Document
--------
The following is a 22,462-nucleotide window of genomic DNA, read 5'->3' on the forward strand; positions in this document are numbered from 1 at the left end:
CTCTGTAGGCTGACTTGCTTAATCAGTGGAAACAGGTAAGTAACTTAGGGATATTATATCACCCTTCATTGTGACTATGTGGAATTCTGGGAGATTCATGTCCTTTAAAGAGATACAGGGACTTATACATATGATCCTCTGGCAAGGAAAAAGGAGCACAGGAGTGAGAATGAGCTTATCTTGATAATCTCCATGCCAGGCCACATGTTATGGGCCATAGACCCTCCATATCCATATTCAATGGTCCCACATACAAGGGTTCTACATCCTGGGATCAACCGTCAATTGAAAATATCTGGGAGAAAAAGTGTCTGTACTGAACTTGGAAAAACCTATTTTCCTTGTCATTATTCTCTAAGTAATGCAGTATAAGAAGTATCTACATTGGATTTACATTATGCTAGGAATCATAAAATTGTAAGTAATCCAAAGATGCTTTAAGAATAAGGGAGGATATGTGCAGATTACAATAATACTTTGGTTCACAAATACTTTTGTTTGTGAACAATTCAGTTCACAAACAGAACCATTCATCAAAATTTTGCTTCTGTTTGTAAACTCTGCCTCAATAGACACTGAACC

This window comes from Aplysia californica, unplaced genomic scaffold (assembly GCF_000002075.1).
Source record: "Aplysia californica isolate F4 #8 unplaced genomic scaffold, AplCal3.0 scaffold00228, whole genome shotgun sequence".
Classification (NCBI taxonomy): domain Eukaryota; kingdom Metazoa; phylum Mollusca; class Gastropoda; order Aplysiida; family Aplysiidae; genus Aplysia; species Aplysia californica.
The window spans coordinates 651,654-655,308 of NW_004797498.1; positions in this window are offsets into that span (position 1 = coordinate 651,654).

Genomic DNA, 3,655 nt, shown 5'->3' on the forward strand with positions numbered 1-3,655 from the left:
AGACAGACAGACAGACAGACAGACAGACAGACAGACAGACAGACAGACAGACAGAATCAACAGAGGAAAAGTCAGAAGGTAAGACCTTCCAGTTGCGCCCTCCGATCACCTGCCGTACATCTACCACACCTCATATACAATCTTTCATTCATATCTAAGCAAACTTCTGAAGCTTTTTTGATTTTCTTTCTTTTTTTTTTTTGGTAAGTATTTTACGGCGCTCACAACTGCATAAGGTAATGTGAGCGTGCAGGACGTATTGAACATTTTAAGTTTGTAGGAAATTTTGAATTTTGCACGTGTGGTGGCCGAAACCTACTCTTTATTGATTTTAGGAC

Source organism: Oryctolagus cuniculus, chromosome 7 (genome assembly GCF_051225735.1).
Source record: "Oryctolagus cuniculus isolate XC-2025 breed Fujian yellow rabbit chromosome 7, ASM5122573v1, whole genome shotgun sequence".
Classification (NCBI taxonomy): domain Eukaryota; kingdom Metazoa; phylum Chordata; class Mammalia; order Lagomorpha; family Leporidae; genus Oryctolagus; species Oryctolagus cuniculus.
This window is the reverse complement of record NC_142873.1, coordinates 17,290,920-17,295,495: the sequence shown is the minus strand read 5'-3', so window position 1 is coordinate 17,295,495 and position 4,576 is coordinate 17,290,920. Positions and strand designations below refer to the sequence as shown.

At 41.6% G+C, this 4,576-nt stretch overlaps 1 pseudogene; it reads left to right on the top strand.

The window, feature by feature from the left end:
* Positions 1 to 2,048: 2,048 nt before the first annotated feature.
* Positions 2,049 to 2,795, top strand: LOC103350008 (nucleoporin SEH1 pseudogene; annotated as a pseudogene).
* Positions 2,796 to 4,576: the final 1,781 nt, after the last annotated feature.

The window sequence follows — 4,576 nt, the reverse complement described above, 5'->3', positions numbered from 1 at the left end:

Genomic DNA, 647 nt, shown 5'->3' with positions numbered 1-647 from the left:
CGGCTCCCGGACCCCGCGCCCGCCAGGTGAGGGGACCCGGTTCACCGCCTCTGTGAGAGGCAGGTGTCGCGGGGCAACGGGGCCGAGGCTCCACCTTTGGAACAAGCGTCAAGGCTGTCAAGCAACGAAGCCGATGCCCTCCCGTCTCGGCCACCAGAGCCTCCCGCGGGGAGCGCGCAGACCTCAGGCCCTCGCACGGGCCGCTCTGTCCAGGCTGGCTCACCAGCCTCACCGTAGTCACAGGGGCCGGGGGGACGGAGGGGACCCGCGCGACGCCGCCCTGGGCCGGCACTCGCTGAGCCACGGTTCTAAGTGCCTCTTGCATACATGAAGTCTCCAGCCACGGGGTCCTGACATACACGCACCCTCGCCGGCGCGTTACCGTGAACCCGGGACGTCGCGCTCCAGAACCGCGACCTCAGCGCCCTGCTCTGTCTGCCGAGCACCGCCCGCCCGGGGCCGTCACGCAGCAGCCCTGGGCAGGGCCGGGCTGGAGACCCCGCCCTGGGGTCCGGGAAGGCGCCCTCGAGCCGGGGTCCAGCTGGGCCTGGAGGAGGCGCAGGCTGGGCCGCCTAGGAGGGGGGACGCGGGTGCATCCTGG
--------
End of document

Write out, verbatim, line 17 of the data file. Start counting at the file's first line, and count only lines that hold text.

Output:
* Positions 2,796 to 4,576: the final 1,781 nt, after the last annotated feature.